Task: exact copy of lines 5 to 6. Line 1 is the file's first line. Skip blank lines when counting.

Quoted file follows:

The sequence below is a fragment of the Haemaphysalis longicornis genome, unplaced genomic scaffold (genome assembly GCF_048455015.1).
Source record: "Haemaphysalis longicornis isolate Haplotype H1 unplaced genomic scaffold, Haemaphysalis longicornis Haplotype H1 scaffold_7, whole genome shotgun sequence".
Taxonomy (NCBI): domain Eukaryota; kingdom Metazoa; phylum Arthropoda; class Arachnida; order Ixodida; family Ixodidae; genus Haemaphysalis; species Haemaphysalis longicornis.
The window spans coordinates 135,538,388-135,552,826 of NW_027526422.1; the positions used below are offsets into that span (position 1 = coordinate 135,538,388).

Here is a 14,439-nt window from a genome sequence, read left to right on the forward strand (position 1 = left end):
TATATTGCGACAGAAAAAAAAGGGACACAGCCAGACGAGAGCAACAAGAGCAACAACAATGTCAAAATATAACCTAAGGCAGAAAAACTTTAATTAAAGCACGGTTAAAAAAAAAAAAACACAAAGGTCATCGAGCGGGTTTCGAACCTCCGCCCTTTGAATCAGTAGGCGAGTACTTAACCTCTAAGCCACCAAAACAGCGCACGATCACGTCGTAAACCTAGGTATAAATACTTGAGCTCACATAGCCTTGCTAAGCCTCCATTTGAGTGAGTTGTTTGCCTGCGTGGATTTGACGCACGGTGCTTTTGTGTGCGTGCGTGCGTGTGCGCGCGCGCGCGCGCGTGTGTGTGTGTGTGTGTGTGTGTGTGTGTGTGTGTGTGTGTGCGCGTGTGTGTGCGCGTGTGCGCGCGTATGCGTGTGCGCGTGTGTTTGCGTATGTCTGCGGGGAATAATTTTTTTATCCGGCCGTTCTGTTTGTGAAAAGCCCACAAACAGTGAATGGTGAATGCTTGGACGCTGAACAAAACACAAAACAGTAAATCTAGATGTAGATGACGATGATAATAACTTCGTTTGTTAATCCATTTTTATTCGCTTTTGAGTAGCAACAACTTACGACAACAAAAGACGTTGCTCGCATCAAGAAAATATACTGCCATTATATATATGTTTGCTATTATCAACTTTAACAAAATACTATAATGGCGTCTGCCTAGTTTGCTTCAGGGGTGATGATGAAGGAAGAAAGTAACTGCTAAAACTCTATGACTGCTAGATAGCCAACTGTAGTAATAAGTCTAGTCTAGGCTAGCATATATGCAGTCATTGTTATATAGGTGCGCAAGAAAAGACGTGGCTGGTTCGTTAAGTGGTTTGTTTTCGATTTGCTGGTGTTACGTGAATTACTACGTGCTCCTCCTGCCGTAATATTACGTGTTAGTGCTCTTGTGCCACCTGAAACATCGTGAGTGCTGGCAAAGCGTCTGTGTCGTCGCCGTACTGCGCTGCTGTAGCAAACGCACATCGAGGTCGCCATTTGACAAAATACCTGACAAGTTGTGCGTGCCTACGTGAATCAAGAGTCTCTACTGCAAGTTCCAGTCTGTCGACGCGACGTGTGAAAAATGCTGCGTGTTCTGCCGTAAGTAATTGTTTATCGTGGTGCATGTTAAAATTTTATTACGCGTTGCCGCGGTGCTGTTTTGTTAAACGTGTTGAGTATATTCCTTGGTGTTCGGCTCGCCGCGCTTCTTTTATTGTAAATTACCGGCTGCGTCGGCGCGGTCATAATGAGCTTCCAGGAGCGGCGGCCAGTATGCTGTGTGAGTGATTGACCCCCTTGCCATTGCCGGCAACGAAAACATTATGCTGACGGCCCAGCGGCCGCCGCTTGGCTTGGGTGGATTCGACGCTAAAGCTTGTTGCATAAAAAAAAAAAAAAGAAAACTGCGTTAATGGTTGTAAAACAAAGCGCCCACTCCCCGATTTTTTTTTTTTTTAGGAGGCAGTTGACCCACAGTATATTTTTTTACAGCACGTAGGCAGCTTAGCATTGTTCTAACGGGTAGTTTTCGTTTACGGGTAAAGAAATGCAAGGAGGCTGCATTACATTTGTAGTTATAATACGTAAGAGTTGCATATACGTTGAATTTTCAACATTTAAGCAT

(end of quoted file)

Here is a 14,439-nt window from a genome sequence, read left to right on the forward strand (position 1 = left end):
TATATTGCGACAGAAAAAAAAGGGACACAGCCAGACGAGAGCAACAAGAGCAACAACAATGTCAAAATATAACCTAAGGCAGAAAAACTTTAATTAAAGCACGGTTAAAAAAAAAAAAACACAAAGGTCATCGAGCGGGTTTCGAACCTCCGCCCTTTGAATCAGTAGGCGAGTACTTAACCTCTAAGCCACCAAAACAGCGCACGATCACGTCGTAAACCTAGGTATAAATACTTGAGCTCACATAGCCTTGCTAAGCCTCCATTTGAGTGAGTTGTTTGCCTGCGTGGATTTGACGCACGGTGCTTTTGTGTGCGTGCGTGCGTGTGCGCGCGCGCGCGCGCGTGTGTGTGTGTGTGTGTGTGTGTGTGTGTGTGTGTGTGTGTGCGCGTGTGTGTGCGCGTGTGCGCGCGTATGCGTGTGCGCGTGTGTTTGCGTATGTCTGCGGGGAATAATTTTTTTATCCGGCCGTTCTGTTTGTGAAAAGCCCACAAACAGTGAATGGTGAATGCTTGGACGCTGAACAAAACACAAAACAGTAAATCTAGATGTAGATGACGATGATAATAACTTCGTTTGTTAATCCATTTTTATTCGCTTTTGAGTAGCAACAACTTACGACAACAAAAGACGTTGCTCGCATCAAGAAAATATACTGCCATTATATATATGTTTGCTATTATCAACTTTAACAAAATACTATAATGGCGTCTGCCTAGTTTGCTTCAGGGGTGATGATGAAGGAAGAAAGTAACTGCTAAAACTCTATGACTGCTAGATAGCCAACTGTAGTAATAAGTCTAGTCTAGGCTAGCATATATGCAGTCATTGTTATATAGGTGCGCAAGAAAAGACGTGGCTGGTTCGTTAAGTGGTTTGTTTTCGATTTGCTGGTGTTACGTGAATTACTACGTGCTCCTCCTGCCGTAATATTACGTGTTAGTGCTCTTGTGCCACCTGAAACATCGTGAGTGCTGGCAAAGCGTCTGTGTCGTCGCCGTACTGCGCTGCTGTAGCAAACGCACATCGAGGTCGCCATTTGACAAAATACCTGACAAGTTGTGCGTGCCTACGTGAATCAAGAGTCTCTACTGCAAGTTCCAGTCTGTCGACGCGACGTGTGAAAAATGCTGCGTGTTCTGCCGTAAGTAATTGTTTATCGTGGTGCATGTTAAAATTTTATTACGCGTTGCCGCGGTGCTGTTTTGTTAAACGTGTTGAGTATATTCCTTGGTGTTCGGCTCGCCGCGCTTCTTTTATTGTAAATTACCGGCTGCGTCGGCGCGGTCATAATGAGCTTCCAGGAGCGGCGGCCAGTATGCTGTGTGAGTGATTGACCCCCTTGCCATTGCCGGCAACGAAAACATTATGCTGACGGCCCAGCGGCCGCCGCTTGGCTTGGGTGGATTCGACGCTAAAGCTTGTTGCATAAAAAAAAAAAAAAGAAAACTGCGTTAATGGTTGTAAAACAAAGCGCCCACTCCCCGATTTTTTTTTTTTTTAGGAGGCAGTTGACCCACAGTATATTTTTTTACAGCACGTAGGCAGCTTAGCATTGTTCTAACGGGTAGTTTTCGTTTACGGGTAAAGAAATGCAAGGAGGCTGCATTACATTTGTAGTTATAATACGTAAGAGTTGCATATACGTTGAATTTTCAACATTTAAGCAT